1. Determine which TensorFlow version is needed by the TensorFlow.js version you use. You need to check the scripts/deps-constants.js file inside the @tensorflow/tfjs-node npm package. In that file, you would see the following lines of code.

    /** Version of the libtensorflow shared library to depend on. */
    const LIBTENSORFLOW_VERSION = '1.15.0';
    

    Here, this means you need TensorFlow v1.15.0.

  2. Build the TensorFlow shared library from source.

    Before building shared libraries, you must install the build tool, Bazel. You can check the documentation to install Bazel. However, you might not find a prebuilt package for your architecture and platform. If this is the case, then you must build the Bazel from source, or bootstrap bazel.

    TensorFlow provides a detailed document to build the TensorFlow pip package from source. The procedures for building shared library packages are the same except for one difference, change the build target to //tensorflow/tools/lib_package:libtensorflow. After getting the source code from the GitHub repository, be sure to check out the tag with the specific version that is needed by your version of TensorFlow.js.

  3. After you finish the build, it produces a bazel-bin/tensorflow/tools/lib_package/libtensorflow.tar.gz file that needs to be manually unpacked to the deps directory of the @tensorflow/tfjs-node package.

    tar xf bazel-bin/tensorflow/tools/lib_package/libtensorflow.tar.gz -C <path-to-my-project>/node_modules/@tensorflow/tfjs-node/deps
    
  4. Build the Node.js binding to link to the shared libraries. Change to the directory of the @tensorflow/tfjs-node package, and run the following command to build the Node.js binding.

    cd path-to-my-project/node_modules/@tensorflow/tfjs-node
    npm run build-addon-from-source
    

    You can find the Node.js binding, tfjs_binding.node, under the lib directory.

    find lib -name tfjs_binding.node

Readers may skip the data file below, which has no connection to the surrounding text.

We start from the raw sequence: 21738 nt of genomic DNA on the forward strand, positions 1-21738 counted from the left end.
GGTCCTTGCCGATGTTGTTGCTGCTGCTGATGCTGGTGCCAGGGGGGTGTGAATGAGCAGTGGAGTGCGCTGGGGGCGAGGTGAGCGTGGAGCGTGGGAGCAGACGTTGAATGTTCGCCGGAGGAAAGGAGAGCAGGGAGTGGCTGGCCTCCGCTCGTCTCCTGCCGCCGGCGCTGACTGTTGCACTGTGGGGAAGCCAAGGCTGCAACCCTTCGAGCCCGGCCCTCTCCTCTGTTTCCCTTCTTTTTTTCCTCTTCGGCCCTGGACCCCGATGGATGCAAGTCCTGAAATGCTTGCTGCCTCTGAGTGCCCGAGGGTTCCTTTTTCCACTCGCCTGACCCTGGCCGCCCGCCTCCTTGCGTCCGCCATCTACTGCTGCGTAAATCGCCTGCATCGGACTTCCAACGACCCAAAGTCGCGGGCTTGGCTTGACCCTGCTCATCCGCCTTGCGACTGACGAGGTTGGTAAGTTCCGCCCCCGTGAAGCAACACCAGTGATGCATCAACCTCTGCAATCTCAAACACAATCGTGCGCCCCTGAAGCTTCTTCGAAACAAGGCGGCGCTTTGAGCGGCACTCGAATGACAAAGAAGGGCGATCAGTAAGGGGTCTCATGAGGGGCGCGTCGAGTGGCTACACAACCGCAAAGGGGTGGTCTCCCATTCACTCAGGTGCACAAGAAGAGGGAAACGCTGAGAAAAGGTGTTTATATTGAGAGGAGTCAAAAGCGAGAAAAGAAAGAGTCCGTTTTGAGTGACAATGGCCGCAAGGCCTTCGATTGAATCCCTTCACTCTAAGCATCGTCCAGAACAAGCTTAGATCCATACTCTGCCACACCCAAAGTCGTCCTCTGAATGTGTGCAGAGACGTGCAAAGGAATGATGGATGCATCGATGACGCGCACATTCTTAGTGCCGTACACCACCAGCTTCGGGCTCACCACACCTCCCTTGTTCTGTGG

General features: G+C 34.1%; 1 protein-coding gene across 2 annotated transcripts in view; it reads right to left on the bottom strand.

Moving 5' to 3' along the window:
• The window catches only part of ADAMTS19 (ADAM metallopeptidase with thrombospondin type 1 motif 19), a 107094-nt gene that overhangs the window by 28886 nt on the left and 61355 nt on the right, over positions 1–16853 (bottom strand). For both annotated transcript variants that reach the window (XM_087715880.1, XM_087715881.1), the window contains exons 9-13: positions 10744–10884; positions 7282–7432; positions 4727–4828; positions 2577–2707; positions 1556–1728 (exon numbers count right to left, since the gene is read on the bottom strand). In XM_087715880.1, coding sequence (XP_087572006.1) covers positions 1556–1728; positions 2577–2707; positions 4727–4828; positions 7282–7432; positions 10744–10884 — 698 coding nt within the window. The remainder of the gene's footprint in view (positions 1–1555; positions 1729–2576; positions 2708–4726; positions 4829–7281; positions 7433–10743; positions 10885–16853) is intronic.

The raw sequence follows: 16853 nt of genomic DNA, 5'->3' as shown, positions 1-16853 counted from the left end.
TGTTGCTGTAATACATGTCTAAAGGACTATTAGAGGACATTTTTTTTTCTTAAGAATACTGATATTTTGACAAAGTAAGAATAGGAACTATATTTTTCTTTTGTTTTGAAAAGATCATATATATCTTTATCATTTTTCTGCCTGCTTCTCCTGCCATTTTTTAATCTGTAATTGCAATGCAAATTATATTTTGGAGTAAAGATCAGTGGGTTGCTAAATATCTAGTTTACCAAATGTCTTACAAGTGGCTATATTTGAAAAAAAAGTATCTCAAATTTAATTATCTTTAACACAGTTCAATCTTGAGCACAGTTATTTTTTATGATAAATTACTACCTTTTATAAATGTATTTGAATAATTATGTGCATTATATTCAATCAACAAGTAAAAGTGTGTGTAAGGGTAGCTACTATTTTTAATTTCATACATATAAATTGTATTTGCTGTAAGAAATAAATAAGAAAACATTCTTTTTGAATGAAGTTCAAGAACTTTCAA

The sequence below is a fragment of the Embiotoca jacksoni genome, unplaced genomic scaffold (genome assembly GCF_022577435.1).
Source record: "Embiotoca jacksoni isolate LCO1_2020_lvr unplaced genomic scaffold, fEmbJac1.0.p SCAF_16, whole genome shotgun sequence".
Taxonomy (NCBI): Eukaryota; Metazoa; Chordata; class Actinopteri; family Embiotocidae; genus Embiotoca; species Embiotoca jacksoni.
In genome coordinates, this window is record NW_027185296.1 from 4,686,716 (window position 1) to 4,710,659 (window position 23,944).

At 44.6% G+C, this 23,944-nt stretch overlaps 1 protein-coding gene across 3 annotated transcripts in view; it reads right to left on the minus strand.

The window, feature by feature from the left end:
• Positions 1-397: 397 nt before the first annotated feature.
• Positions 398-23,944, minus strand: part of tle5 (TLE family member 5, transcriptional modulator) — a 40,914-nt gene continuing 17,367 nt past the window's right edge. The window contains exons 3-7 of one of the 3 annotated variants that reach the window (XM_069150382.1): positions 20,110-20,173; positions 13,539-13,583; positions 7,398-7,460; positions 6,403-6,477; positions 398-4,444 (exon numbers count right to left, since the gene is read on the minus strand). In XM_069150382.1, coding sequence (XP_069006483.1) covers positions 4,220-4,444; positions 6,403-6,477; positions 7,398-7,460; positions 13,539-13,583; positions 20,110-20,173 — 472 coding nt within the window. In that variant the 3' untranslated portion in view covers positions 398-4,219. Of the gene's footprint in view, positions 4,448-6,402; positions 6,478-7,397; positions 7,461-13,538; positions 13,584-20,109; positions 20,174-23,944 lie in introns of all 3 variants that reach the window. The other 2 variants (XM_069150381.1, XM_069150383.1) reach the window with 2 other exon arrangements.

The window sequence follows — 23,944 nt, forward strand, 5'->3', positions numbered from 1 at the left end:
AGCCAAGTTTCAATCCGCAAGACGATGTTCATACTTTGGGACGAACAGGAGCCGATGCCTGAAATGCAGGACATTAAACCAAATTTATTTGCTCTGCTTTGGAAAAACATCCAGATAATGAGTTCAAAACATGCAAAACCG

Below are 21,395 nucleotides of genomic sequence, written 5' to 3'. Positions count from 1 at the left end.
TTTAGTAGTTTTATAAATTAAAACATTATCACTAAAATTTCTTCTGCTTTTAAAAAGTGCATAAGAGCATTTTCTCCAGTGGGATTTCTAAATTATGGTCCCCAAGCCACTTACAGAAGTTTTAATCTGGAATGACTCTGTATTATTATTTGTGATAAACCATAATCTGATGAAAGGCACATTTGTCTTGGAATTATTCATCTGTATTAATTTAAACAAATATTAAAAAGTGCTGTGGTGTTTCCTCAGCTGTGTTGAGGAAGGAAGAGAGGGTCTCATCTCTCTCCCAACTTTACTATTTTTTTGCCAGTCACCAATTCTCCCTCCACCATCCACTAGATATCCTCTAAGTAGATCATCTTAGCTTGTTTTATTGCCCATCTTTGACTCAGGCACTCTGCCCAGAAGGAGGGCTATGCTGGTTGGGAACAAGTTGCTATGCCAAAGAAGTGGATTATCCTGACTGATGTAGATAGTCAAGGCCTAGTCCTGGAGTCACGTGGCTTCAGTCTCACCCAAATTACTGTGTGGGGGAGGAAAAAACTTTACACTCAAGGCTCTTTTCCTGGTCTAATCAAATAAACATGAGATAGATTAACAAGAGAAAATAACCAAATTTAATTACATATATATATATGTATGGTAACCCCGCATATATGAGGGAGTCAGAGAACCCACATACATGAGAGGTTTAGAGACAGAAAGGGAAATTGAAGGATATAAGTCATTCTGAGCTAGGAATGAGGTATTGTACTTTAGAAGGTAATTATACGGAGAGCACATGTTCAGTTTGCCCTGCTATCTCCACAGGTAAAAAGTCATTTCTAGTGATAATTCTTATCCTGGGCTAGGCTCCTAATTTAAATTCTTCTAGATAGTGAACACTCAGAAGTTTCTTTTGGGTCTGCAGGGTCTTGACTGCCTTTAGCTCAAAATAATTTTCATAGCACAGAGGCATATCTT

Step 2 is usually the most challenging and time consuming. For example, building Bazel and the TensorFlow shared library would take approximately 24 hours on the Jetson Nano. You might need to tweak some toolchain settings to successfully build the shared library package.

TensorFlow.js with native TensorFlow integration gives you increased performance with the added hardware acceleration, but it can take quite a bit of work to enable. You should attempt to find prebuilt binaries, and save building it from scratch as a last resort.

Example AI-IoT flow

The example flows mentioned earlier can also be run on IoT devices. However, many devices like the Raspberry Pi can allow for additional functions by using sensors. An example flow can be found here.

Raspberry Pi Object Detection Flow

This flow is similar to the object detection flow that used the TensorFlow.js custom nodes above. However, some additional nodes to support attached peripherals and sensors were also added into the flow. This flow expects that the Raspberry Pi has a USB camera, a 3.5 mm jack speaker, and a GPIO motion sensor (for example, HC-SR501 PIR Motion Sensor) attached.

Here, if the sensor detects motion, the output will be 1, and this will trigger the usbcamera node to take a snapshot and send the image to the tf-function, tf-model, and post-object-detection nodes for object detection. A function node uses JavaScript to check whether any of the detected classes is a class of interest. If so, a specific audio clip is played through the connected speaker. Learn more about running this type of flow through the Developing a Machine Learning IoT App with Node-RED and TensorFlow.js code pattern.

Deploy Node-RED with TensorFlow.js in the cloud